The Occasion
200 years ago, on the 25th March 1807, one long struggle finally came to an end when the Transatlantic Slave Trade was finally made illegal in Great Britain. This was not the end of slavery or the trade in slaves. However, it made clear that the trading and transportation of slaves was no longer a business that Britain would be legally involved in.

In our Western civilization these legal landmarks are often the catalyst for a true change in society. None more so than the abolition of the Transatlantic Slave Trade, the commodification of people that caused so much harm to so many, and continues to have wide ranging effects today.

Sadly, the enslavement of millions of people around the world is a tragedy that continues today on a terrifying scale.
Please click here to find out more about the modern heroes who try to make a difference today.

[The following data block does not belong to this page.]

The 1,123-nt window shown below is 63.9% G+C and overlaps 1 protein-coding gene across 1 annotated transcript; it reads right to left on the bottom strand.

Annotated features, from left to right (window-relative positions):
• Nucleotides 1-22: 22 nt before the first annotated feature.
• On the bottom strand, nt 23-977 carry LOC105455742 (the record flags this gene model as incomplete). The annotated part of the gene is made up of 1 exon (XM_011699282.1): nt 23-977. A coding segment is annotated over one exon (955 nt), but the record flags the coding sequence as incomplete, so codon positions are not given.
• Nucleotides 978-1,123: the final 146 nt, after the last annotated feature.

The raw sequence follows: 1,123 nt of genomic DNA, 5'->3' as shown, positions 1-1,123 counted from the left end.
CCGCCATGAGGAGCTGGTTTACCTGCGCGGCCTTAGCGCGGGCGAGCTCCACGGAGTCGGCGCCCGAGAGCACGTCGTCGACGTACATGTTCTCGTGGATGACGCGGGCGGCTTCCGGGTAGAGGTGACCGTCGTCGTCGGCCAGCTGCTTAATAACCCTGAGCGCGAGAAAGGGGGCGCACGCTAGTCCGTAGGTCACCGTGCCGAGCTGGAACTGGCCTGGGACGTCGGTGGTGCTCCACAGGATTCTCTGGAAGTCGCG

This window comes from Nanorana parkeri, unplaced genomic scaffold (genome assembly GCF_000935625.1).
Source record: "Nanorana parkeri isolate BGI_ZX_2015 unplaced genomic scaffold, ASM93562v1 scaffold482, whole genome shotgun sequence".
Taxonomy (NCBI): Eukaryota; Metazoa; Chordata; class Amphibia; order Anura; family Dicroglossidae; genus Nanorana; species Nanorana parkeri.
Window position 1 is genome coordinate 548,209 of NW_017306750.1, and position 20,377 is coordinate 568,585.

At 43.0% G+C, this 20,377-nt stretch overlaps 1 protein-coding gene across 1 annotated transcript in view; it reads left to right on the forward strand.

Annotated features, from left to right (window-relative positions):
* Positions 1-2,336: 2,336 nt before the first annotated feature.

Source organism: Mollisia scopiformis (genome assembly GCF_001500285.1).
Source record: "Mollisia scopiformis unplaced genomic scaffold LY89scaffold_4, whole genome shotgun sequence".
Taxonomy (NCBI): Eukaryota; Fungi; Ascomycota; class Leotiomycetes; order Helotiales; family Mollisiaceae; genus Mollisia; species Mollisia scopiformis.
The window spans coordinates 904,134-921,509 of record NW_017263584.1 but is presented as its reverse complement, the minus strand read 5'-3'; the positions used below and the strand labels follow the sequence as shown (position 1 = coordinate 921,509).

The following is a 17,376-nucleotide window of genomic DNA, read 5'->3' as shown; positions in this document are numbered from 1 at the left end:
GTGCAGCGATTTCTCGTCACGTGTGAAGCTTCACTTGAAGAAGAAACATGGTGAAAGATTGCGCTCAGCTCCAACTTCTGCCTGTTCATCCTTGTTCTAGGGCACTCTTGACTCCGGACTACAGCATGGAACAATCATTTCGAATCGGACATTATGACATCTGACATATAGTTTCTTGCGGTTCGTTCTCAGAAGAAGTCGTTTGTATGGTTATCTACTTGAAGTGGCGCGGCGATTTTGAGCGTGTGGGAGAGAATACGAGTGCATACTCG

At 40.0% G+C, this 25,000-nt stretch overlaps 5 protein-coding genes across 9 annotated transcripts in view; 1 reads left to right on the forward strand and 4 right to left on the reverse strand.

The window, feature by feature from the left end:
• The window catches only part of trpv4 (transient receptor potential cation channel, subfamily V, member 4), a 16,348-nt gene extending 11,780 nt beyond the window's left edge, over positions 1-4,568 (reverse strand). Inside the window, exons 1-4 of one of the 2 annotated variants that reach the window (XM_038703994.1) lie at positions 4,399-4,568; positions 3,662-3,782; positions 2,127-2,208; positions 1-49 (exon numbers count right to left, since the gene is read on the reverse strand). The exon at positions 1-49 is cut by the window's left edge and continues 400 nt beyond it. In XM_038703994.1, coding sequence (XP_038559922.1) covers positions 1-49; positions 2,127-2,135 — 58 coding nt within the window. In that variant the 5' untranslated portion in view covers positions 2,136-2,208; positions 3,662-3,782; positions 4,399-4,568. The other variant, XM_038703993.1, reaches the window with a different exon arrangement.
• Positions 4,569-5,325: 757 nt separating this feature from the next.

The Walk - A Celebration - Saturday 24th March 2007

click here to find out more about why walking can be so important to people

Starting opposite the Royal Albert Hall - the site of Gore House, the final home of William Wilberforce, the abolitionist who helped push through the final bill - the ‘slaves’ walked north, through Kensington Gardens. The walk continued through Notting Hill Gate to the south end of Portobello Road. Finally, the walk took in the length of the world famous Portobello Road, where over 50,000 visitors from across the world filled the streets for the Saturday Market. The walk finished at the North end of Golborne Road at the WestArt Studio on Southam Street, where the ‘slaves’ ate, drank and relaxed.

made by tlb / misc.